I didn't know that I needed help until I was told to get some. I was an A student at the time but having difficulty with relationships. Apparently people were complaining about me, but I was unaware of it. I was expelled from school, and I went to see my employment counselor. You see, I was back in school because I got laid off from work and was retraining for a career change. The counselor set me up with a psychologist, I was assessed and then sent to a psychiatrist.

The psychiatrist diagnosed me as schizophrenic. I was also questioned by another young psychiatrist in front of a panel of psychiatrists, about a half dozen, and they unanimously diagnosed me as schizophrenic. Who was I to argue? I've been saying that I'm schizophrenic ever since.

Once diagnosed, I was given a prescription of medication, risperidone. I tried to return to school to finish my courses, but they would not accept me even though I had done exactly what they told me to do. I negotiated with the director, and he agreed to let me continue from home by correspondence. I had to write my exams in a neighboring city about 130 kilometers and one and a half hours away by car. I finished my courses.

An opening came up in a psychiatric rehabilitation program at a local hospital annex. My family doctor recommended that I go, so I did. The program lasted almost a year. I would have continued, but once I had taken all the courses they offered, they sent me on my way.

They tried to get me to live in a psychiatric hospital, but that meant giving up all my worldly possessions, including my Registered Retirement Savings Plan. I was not willing to do this. Rather, I set out to find work. I felt that I was quite capable of working.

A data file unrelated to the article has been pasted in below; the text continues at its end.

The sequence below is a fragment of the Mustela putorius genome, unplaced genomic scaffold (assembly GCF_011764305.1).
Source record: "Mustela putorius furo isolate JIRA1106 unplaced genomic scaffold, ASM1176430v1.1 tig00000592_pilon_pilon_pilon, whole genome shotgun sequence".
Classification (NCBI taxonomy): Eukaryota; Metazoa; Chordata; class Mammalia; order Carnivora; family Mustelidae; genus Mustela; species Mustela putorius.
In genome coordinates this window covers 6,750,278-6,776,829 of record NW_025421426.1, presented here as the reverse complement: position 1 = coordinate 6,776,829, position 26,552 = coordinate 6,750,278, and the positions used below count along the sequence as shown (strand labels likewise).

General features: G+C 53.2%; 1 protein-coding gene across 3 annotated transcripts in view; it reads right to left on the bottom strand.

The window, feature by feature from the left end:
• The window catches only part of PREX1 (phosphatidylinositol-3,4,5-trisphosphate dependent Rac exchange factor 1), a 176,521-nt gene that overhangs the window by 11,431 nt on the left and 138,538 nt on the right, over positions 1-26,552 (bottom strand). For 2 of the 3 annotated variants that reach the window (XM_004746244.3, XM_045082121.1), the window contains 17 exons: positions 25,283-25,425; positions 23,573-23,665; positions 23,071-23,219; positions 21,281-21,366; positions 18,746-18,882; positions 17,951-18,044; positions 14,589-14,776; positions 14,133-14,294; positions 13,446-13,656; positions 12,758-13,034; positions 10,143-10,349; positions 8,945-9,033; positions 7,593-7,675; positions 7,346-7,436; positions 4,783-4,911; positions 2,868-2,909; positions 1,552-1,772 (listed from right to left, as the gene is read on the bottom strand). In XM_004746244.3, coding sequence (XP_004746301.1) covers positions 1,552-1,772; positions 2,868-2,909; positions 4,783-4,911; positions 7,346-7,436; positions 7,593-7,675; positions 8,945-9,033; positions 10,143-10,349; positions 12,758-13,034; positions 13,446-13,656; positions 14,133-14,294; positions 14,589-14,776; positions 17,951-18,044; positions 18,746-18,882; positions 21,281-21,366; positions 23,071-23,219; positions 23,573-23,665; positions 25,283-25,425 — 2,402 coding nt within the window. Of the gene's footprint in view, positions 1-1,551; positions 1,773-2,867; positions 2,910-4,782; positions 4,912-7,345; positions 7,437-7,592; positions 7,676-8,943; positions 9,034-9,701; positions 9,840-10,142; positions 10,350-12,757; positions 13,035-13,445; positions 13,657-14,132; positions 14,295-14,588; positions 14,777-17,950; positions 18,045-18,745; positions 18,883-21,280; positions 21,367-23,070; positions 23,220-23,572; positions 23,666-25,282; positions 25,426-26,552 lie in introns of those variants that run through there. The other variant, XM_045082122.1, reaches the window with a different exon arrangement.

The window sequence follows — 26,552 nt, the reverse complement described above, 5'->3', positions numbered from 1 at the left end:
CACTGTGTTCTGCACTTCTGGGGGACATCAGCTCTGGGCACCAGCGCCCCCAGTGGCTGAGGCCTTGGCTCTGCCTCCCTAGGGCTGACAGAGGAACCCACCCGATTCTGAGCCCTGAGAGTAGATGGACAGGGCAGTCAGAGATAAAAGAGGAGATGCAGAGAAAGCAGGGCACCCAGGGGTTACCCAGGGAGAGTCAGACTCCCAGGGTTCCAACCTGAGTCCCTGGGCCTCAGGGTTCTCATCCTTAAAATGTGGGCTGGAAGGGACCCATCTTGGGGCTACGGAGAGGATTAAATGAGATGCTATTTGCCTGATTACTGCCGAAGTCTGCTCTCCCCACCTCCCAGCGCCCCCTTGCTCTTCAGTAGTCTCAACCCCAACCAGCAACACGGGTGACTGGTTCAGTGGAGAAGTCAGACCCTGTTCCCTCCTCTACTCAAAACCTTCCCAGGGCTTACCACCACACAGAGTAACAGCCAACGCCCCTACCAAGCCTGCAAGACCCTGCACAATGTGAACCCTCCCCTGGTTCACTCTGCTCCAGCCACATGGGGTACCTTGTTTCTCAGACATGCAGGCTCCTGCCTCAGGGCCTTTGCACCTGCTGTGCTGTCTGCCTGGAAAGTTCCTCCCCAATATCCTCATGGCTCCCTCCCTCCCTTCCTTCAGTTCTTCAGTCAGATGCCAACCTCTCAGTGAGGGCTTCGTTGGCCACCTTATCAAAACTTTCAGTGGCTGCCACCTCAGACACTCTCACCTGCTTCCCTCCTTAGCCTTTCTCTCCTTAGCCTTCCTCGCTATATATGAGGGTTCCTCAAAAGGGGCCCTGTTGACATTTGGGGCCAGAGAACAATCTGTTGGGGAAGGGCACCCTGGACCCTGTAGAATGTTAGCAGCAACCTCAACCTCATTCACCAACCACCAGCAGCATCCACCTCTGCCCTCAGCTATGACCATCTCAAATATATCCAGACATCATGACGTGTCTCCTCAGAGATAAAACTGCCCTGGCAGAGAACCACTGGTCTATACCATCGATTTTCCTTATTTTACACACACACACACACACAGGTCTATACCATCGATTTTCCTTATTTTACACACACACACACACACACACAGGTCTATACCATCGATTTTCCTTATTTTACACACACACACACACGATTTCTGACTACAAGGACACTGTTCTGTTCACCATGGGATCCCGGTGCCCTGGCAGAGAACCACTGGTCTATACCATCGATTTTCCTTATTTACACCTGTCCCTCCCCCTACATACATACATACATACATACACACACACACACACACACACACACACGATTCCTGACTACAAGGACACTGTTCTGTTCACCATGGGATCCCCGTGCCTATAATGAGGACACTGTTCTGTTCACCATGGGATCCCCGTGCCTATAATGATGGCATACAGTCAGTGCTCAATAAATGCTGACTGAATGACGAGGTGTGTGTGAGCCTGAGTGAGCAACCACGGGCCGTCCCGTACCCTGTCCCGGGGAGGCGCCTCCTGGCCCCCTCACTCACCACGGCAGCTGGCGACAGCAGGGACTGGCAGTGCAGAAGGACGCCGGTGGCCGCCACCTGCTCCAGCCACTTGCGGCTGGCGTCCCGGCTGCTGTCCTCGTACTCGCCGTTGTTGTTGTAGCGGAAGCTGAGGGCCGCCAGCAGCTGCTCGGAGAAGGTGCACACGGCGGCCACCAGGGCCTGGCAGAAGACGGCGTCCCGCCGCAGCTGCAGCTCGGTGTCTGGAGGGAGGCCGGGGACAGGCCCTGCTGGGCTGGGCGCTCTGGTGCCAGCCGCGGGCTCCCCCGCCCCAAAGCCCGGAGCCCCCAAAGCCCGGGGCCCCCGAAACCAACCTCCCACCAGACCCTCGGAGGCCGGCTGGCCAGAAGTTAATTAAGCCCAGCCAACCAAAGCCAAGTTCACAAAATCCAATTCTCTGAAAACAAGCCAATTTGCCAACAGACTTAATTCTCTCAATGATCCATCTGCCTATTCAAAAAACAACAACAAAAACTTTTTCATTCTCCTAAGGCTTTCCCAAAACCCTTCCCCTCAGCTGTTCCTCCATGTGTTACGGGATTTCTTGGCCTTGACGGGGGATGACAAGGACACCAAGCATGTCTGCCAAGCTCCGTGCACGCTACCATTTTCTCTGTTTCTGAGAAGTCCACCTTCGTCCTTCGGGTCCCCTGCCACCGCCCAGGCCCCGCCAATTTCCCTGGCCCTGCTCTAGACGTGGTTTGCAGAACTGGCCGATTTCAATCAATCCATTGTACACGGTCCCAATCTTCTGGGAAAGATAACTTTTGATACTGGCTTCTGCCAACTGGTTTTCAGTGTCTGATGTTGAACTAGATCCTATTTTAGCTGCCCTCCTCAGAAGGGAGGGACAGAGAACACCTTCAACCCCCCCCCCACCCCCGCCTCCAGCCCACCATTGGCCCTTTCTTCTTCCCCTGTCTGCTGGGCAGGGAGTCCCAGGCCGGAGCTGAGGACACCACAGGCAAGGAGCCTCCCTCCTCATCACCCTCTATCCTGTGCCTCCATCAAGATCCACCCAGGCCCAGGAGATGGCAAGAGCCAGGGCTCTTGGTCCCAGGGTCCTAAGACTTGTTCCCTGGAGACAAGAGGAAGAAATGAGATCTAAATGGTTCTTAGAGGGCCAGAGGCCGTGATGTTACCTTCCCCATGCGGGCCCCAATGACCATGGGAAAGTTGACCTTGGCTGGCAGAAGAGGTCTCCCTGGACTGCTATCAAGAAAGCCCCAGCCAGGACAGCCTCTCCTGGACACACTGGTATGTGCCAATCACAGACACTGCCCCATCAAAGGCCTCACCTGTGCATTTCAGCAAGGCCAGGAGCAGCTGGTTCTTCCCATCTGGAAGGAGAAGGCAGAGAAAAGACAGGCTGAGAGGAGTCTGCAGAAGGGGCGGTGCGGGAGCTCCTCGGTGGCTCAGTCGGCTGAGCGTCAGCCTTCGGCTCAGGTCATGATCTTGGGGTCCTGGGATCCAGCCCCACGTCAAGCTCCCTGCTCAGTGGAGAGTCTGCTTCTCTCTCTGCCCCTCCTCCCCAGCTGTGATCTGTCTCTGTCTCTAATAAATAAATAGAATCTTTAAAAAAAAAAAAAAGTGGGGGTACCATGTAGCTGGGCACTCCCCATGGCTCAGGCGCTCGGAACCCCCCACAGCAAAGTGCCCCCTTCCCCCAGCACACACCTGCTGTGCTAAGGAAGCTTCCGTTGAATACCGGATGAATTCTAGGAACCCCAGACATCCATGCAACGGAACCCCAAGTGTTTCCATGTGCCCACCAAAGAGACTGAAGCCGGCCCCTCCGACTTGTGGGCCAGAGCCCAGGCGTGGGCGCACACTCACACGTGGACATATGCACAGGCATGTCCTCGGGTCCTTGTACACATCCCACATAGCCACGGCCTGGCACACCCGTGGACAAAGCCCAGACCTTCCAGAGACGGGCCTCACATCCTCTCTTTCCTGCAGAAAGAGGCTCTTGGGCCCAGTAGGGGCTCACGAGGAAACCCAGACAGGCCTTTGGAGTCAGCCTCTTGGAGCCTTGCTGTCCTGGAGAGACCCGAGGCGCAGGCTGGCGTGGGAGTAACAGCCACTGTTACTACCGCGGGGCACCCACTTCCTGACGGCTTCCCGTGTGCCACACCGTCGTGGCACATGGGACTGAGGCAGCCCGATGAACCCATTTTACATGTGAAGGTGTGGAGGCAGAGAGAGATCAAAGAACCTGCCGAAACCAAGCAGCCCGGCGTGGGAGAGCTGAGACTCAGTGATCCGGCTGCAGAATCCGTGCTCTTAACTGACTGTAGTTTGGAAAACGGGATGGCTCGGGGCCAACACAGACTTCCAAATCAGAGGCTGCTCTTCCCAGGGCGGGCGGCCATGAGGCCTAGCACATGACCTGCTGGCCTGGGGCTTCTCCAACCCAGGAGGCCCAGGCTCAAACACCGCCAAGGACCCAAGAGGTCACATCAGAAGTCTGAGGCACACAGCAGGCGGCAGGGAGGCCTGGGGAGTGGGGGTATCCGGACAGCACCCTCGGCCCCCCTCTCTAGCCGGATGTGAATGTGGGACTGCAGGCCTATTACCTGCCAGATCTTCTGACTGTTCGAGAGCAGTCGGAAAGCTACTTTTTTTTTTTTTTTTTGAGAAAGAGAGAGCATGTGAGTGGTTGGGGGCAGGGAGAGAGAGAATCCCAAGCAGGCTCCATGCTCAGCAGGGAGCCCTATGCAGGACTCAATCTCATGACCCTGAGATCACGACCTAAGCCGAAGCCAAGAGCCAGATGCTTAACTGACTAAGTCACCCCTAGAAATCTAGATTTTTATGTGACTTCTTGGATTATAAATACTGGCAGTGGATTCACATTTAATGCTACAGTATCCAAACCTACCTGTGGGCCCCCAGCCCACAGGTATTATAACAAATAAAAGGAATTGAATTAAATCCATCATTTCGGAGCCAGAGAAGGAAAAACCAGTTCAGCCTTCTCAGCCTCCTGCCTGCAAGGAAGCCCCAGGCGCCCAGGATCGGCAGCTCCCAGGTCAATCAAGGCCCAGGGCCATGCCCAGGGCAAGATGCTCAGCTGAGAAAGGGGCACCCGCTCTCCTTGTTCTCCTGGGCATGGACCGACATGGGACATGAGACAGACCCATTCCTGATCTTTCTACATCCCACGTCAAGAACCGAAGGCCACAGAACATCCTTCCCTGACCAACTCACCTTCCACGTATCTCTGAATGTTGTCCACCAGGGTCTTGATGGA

Since I was now a certified computer programmer analyst, I tried to find work in that area first. I decided that I needed to find work very soon because my funds were fast running out, and I was getting tired of life with no work. So I started looking for work in my old profession, as well. Before long, I was asked to come for an interview by an engineer and a surveyor. They gave me work as a self-employed worker. That was eight years ago, and I am still working for them primarily as a draftsman and calculator.

I've been on medication all along since 1996 or '97 (my memory is a little foggy). I don't think about the illness all that much, I just try to live my life to the fullest as best as I can. I still have troubles with relationships and spend most of my time alone. I work alone at the computer and am often the only one in the office. I eat most of my meals alone and I live alone. The only time I do any socializing with any regularity is on the Sabbath at church. I like to think that I'm not really alone, but Jesus is with me always. My psychiatrist would think I'm nuts.

Living life to the fullest when you live alone seems like an oxymoron. I have no wife, children or family. Neither do I own a boat, cottage or house. But I do live by the Christian way as best I can, observing all the Holy Days and trying to love my fellow man as myself and loving God with all my faculties. I work, pay my tithe, host a religious Web site by studying, writing and posting articles, prepare for the future by saving and investing, and try to maintain a state of prayer and gratitude.

With God's help it will all work out. I hope it will all work out for you too!

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